Doctors are fearful of being victimised by their bosses and damaging their career prospects if they raise concerns about patient care or staff behaviour, medical chiefs claim.
Worries about patient care or staff behaviour are not reported by 40% of doctors, a survey by the British Medical Association (BMA) found.
More protection must be given to protect NHS doctors from being victimised by their bosses, the BMA said.
Dr Charles Saunders, chairman of the BMA's Scottish Consultants Committee, said: "As clinical leaders, doctors have a duty to speak out when they have concerns. However, as the results of this survey bear out, this is not always possible or effective.
"We have concerns around the culture of many NHS organisations. Doctors tell us they fear their careers can be affected by speaking out – this is completely wrong.
"We must move to a culture where every individual in a health organisation can raise concerns that are looked at and acted upon appropriately."
Almost 80% of the 384 doctors who took part in the survey, entitled Standing up For Doctors; Speaking Out For Patients, were not aware of the whistleblowing policy for employees at the NHS board where they worked.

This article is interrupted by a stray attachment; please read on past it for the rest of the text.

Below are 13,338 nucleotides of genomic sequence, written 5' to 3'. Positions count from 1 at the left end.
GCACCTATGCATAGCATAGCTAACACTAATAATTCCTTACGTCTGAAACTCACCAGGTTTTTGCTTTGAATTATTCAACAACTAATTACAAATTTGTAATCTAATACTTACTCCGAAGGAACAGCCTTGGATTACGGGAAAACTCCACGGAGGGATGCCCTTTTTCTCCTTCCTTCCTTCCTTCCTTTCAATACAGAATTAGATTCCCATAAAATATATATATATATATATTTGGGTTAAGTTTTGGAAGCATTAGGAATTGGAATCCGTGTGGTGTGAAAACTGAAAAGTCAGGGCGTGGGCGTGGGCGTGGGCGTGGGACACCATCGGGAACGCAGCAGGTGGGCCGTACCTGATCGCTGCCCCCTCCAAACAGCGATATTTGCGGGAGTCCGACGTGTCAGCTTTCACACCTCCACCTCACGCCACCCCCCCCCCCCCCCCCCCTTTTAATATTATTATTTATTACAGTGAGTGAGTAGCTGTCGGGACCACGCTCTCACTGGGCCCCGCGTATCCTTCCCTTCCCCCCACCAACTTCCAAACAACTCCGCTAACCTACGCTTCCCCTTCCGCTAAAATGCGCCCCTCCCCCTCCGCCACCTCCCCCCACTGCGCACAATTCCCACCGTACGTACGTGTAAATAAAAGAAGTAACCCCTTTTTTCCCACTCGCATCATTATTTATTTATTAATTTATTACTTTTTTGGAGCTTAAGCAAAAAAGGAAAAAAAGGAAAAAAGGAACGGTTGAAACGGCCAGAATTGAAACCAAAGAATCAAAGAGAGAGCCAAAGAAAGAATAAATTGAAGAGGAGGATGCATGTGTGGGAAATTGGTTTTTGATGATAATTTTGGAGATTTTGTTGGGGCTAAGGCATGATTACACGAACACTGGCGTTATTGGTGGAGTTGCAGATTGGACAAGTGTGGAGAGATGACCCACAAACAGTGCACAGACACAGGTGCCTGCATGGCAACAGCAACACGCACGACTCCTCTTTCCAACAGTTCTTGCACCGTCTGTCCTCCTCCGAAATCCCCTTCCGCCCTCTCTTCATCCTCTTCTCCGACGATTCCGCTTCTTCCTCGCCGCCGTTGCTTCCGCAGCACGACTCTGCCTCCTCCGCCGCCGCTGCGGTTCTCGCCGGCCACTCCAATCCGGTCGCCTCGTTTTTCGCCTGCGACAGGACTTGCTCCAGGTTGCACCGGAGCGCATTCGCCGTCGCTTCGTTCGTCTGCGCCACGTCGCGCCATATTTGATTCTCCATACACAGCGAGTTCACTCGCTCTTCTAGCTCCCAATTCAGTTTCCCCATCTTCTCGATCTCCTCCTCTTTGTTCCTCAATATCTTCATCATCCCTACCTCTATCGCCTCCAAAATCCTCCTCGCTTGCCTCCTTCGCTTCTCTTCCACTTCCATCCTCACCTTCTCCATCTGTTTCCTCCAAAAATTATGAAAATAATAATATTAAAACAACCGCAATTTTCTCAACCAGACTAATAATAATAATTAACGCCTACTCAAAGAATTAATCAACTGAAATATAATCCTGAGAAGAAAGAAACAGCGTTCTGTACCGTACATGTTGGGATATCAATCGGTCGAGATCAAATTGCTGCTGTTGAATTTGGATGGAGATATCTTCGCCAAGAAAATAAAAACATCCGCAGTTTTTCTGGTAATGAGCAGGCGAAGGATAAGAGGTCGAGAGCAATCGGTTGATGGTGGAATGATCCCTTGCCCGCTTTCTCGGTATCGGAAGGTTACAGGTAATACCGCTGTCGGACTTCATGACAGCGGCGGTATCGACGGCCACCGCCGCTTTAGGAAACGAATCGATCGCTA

Around six in every 10 doctors said they had experienced occasions when they have had important concerns about working practices or the behaviour of staff – but only 60% of them reported it.
Those who did not believed that either reporting their worries would make no difference or that they feared the consequences of doing so.
One in 10 doctors who did raise concerns said they were given indications that speaking out could have a negative impact on their employment.
Almost half of concerns, 44%, regarded standards of care, and 37% were about the behaviour of fellow staff. Around one in five cases related to targets or strategies of NHS boards.
"A culture-change needs to come from the very top," Dr Saunders said.
"Ministers and NHS board members need to send a clear message that they want to hear about things they can do better."
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